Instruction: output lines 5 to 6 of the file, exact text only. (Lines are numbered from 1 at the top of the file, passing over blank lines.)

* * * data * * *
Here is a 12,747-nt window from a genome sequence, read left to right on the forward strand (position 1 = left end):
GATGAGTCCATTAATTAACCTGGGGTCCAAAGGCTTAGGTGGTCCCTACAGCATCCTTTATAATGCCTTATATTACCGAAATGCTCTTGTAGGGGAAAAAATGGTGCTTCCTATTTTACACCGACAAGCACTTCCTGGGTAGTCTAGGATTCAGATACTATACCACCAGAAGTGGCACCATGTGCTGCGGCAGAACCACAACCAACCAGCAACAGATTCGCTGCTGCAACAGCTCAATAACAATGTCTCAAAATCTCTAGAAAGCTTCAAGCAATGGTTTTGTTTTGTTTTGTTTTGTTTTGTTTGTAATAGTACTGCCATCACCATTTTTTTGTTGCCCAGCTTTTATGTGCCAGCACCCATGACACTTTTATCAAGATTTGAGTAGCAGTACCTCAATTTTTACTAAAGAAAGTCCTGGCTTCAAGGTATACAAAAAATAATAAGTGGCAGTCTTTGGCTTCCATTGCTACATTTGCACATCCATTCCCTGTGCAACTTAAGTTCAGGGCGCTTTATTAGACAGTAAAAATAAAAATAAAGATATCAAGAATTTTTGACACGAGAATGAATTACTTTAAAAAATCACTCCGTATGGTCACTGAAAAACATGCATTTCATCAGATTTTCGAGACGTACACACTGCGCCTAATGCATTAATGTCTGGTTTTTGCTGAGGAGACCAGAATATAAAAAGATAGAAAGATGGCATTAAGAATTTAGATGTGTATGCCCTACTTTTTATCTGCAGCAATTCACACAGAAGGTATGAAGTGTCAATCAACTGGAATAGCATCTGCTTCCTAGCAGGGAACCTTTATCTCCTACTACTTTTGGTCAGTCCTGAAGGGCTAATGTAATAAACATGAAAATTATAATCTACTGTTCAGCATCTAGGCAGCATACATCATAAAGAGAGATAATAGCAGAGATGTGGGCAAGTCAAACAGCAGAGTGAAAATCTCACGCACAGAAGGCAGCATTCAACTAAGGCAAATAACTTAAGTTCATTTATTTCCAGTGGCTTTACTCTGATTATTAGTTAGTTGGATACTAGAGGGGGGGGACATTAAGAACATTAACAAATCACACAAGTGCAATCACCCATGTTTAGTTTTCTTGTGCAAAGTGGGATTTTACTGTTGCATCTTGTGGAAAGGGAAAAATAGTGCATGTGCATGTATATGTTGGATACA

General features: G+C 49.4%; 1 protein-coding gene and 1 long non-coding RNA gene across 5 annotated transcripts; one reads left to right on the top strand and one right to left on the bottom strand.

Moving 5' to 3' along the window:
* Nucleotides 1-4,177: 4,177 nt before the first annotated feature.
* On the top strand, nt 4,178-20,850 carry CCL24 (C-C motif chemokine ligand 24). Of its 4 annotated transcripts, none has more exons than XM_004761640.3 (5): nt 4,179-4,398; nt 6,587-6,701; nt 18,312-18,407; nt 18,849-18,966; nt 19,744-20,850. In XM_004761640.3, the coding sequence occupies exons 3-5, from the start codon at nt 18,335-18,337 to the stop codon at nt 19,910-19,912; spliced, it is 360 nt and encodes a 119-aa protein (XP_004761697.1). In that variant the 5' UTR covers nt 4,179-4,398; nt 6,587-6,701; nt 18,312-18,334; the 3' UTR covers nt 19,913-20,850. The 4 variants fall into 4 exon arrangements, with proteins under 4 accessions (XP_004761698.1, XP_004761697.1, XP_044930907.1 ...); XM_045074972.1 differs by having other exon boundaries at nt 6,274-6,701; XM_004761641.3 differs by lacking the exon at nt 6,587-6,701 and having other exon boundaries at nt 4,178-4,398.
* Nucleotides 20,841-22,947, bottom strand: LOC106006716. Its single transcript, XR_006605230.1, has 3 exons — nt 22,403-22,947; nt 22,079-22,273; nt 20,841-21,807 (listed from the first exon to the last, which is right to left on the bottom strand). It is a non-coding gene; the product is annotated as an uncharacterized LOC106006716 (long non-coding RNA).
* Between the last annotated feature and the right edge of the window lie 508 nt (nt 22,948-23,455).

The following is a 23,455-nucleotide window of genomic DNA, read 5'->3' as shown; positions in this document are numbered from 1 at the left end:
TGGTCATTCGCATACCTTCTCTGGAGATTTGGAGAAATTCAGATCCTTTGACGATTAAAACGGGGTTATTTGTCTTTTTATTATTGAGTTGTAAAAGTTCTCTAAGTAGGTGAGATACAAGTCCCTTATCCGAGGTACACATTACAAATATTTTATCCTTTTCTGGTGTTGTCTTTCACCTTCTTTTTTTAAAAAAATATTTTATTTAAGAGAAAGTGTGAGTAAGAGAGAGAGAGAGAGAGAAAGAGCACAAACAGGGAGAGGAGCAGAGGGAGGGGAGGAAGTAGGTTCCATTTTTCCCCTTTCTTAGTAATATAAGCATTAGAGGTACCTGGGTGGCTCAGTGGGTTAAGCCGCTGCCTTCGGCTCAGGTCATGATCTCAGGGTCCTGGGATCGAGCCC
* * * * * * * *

* Nucleotides 1-4,177: 4,177 nt before the first annotated feature.
* On the top strand, nt 4,178-20,850 carry CCL24 (C-C motif chemokine ligand 24). Of its 4 annotated transcripts, none has more exons than XM_004761640.3 (5): nt 4,179-4,398; nt 6,587-6,701; nt 18,312-18,407; nt 18,849-18,966; nt 19,744-20,850. In XM_004761640.3, the coding sequence occupies exons 3-5, from the start codon at nt 18,335-18,337 to the stop codon at nt 19,910-19,912; spliced, it is 360 nt and encodes a 119-aa protein (XP_004761697.1). In that variant the 5' UTR covers nt 4,179-4,398; nt 6,587-6,701; nt 18,312-18,334; the 3' UTR covers nt 19,913-20,850. The 4 variants fall into 4 exon arrangements, with proteins under 4 accessions (XP_004761698.1, XP_004761697.1, XP_044930907.1 ...); XM_045074972.1 differs by having other exon boundaries at nt 6,274-6,701; XM_004761641.3 differs by lacking the exon at nt 6,587-6,701 and having other exon boundaries at nt 4,178-4,398.